Attitude-Support Relationship in Gambling: A Modified Theory of Planned Behaviour
Keywords:gambling, social benefit, personal benefit, personal risk, gambling attitude, support for gambling, theory of planned behaviour
In this study, we modified the theory of planned behaviour and proposed that attitude towards gambling explains and predicts gambling support. We explored whether locals and tourists support or oppose the gambling industry and the factors that led to support or opposition. This information is vital, as policy decisions are often made by taking into consideration public support. Using a structured questionnaire, we gathered data from 385 respondents from Goa, a popular tourist and gambling destination in India. Through structural equation modelling, we found that most of the variance (87%) in support of gambling was explained by attitude. Perceived benefits and risks explained the significant variance (58%) in attitude towards gambling, as indicated in the theory of planned behaviour. The coefficients were significant except for the path from social risk to attitude, which was removed from the final model. The direct path from benefits and risk to support were not significant. In addition, the path from personal risk to attitude was moderated by the respondent’s gambling behaviour. Although gamblers had a more positive attitude with increasing personal risk, non-gamblers had a more negative attitude with increasing personal risk. This finding confirms the risk-seeking behaviour of gamblers.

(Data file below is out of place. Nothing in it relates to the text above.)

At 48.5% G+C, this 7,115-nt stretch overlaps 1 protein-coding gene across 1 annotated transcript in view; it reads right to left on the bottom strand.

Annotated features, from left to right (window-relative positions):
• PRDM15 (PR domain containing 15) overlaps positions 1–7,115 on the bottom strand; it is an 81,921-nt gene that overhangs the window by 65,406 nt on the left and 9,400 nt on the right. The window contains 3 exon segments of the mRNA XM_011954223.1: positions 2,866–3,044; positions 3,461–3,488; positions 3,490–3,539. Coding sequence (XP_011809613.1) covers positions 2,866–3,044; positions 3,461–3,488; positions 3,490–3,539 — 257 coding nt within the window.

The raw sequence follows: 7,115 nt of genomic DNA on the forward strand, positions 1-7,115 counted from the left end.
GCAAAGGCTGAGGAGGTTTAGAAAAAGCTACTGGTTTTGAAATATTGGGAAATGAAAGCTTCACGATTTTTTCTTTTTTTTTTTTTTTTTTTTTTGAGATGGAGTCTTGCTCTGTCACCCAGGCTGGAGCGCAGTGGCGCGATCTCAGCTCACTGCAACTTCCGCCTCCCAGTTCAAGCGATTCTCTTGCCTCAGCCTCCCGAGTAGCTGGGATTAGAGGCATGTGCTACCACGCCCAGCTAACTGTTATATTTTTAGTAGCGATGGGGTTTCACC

Cet article modifie la théorie du comportement planifié et avance que l’attitude à l’égard des jeux de hasard explique et prédit l’appui donné à ces jeux. L’étude vise à déterminer si les habitants et les touristes appuient l’industrie des jeux de hasard ou s’ils s’y opposent, et à cerner les facteurs menant à un appui ou à une opposition. Il s’agit d’une information de grande importance, car les décisions d’orientation prennent souvent en considération l’appui du public. Des données ont été recueillies au moyen d’un questionnaire structuré auprès de 385 répondants de Goa, en Inde, une destination touristique et de jeu très prisée. À l’aide d’une modélisation par équation structurelle, la recherche a révélé que la variance (87 %) dans l’appui aux jeux de hasard s’explique en majeure partie par l’attitude. Comme le suggère la théorie du comportement planifié, les avantages et les risques perçus expliquent la variance importante (58 %) dans l’attitude à l’égard des jeux de hasard. Les coefficients sont significatifs, à l’exception de la piste causale entre le risque social et l’attitude, qui a été retirée du modèle final. Les pistes directes allant des avantages et des risques vers l’appui n’étaient pas significatives. Il est apparu que les comportements de jeu des répondants avaient un effet modérateur sur la piste allant du risque personnel vers l’attitude. L’attitude des joueurs était de plus en plus positive à mesure qu’augmentait le risque personnel, tandis que celle des non-joueurs était de plus en plus négative. Ce résultat confirme l’existence d’un comportement de recherche du risque chez les joueurs.
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